Members of the Courtenay and District Fish and Game Club are tired of seeing the surrounding area used as a dumping ground.
The sides of roads in certain spots are littered w ith freezers, fridges and mattresses. On Thursday, someone added a chesterfield and love seat to the mess — the same spot where a freezer had been dumped and later picked up.
“This is starting to get out of hand,” club caretaker Dave Munk said. “There’s other areas where there’s a total of seven mattresses, couches, seats and La-Z-Boys, and then freezers and fridges.”
Colake Road, which crosses Comox Logging Road, is a common spot to dump behind trees.
“It’s an eyesore coming from town out here all the time,” Munk said.
He’s concerned the situation is worsening due to a recent increase in tipping fees at the Cumberland dump.
Dumpers can face a $500 fine for bottles, broken glass or other rubbish discarded in an open place, as per the regional district’s unsightly bylaw.
The provincial Conservation Service also has the authority to issue tickets for dumping.
“We will help with solid waste (department) to attend these sites, gather any evidence and then assist with the cleanup of the sites,” said Derald Lewis, the CVRD’s manager of bylaw compliance and special investigations. “We’ve been out to that area for dumping of roofing products; also the one area (described by Munk) was (used for) dumping couches, and household garbage.”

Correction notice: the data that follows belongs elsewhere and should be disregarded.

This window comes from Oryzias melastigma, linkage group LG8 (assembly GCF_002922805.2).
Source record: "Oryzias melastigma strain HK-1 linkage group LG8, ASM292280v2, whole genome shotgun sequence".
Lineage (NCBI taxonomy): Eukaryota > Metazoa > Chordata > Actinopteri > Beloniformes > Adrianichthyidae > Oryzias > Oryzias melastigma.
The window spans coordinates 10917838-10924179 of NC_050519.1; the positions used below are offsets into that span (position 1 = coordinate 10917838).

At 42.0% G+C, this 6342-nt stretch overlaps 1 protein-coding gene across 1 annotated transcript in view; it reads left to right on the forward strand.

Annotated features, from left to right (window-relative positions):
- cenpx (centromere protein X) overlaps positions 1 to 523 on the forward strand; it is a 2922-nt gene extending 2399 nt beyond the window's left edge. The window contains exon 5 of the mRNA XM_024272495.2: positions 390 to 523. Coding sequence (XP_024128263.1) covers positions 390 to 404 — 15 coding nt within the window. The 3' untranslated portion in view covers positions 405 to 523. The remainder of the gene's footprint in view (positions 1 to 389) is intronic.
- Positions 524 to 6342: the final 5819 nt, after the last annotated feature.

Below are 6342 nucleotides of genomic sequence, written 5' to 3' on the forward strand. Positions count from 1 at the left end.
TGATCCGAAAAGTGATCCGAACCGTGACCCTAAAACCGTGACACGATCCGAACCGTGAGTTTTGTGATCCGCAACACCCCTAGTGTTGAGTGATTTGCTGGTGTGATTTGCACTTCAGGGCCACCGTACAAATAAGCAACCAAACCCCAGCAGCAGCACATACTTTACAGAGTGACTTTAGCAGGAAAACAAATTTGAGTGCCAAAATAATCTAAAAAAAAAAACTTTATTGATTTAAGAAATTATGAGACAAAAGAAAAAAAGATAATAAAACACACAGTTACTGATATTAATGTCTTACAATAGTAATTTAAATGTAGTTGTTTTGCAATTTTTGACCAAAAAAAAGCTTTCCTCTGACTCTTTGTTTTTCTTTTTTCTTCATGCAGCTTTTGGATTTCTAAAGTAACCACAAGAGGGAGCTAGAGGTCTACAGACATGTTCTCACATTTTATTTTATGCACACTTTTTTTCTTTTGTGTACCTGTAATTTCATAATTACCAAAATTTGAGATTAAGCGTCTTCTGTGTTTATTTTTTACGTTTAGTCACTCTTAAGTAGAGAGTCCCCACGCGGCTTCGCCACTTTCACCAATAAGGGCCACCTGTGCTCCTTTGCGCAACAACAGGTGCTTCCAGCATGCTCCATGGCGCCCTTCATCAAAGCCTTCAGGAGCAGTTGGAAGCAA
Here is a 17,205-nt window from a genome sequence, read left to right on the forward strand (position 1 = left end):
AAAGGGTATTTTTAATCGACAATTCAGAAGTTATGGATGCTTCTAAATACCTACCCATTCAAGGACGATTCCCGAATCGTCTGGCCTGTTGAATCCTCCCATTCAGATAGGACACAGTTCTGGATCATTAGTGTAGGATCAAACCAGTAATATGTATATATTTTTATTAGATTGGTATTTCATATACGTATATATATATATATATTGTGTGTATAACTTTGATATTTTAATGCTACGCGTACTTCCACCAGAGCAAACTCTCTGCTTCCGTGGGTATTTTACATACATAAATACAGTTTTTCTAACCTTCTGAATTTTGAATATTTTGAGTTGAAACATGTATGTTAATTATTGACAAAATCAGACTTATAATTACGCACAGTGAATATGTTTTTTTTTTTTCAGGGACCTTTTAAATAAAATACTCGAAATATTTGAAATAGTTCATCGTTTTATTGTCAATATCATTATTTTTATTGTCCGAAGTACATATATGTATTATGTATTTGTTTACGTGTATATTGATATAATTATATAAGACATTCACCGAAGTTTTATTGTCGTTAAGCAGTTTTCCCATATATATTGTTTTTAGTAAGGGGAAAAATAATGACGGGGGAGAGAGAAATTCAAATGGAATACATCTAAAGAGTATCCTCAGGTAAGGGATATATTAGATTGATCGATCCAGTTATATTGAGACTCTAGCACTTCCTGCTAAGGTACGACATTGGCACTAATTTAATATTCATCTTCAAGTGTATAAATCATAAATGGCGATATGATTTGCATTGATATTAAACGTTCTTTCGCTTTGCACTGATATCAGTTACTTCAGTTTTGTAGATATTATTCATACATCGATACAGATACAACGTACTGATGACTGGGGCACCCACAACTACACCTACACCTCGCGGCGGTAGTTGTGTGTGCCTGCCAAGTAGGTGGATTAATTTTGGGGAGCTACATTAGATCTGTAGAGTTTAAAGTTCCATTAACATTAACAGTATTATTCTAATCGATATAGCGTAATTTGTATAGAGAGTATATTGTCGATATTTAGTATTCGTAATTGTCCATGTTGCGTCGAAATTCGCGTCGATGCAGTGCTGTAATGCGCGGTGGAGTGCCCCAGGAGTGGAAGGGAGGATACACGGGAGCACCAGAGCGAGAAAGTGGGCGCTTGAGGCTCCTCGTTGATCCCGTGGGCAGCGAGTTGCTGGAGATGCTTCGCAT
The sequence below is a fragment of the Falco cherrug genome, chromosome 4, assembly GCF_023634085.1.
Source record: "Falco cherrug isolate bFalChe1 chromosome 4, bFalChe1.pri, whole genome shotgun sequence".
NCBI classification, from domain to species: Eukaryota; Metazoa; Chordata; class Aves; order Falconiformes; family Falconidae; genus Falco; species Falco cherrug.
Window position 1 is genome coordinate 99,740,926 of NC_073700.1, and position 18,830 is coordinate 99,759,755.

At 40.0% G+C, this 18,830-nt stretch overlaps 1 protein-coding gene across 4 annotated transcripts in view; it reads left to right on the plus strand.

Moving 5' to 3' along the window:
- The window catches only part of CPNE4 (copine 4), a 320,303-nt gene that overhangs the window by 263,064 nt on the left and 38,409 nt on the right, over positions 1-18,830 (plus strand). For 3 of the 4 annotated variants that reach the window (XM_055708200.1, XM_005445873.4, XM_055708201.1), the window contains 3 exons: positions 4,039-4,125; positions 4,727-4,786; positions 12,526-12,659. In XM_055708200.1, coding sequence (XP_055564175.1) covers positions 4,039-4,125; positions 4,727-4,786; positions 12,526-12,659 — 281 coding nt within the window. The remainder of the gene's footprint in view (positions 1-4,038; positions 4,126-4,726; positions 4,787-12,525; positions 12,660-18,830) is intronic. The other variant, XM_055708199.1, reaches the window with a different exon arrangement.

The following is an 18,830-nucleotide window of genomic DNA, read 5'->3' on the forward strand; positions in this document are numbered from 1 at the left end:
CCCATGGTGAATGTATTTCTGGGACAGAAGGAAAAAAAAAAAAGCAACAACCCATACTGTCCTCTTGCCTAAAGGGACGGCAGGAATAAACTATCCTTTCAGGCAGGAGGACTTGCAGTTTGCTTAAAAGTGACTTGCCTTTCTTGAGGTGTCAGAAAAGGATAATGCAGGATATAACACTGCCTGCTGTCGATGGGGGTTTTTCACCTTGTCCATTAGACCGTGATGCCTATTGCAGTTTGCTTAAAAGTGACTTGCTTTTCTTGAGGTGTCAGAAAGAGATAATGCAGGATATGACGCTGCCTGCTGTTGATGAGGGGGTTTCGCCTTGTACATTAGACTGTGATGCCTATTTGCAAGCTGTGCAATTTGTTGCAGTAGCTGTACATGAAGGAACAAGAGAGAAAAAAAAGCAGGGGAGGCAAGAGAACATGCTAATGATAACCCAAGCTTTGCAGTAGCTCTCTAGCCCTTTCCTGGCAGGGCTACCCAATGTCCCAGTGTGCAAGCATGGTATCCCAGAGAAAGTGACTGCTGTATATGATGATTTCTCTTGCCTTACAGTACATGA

Lewis notes the dumping of trash is a long-standing problem in and around the logging roads by Comox Lake, especially the area across the bridge at the dam.
“If you go through some of that stuff, tracing it back, you basically have to get an admission of guilt,” Lewis said. “You’ll find names in there, but are those the people that actually dumped it?
“You have to have the four elements of an offence before you can convict anybody: the date, time, the jurisdiction and the identity. If you don’t get that, your chances of getting a conviction are slim to nil.”
Each April, the Courtenay and District Fish and Game Protective Association conducts a spring cleanup that extends from Courtenay to the club — which sits next to Comox Lake — and out to Wolf Lake north of town.
A similar Good Samaritan effort is carried out each year in Grande Prairie, Alta. On a Saturday in June, dozens of volunteers collect garbage to help restore the Wapiti Dunes area, which gets riddled with litter as a result of illegal dumping. Since 2009, the cleanup has removed more than 400,000 pounds of trash from the site.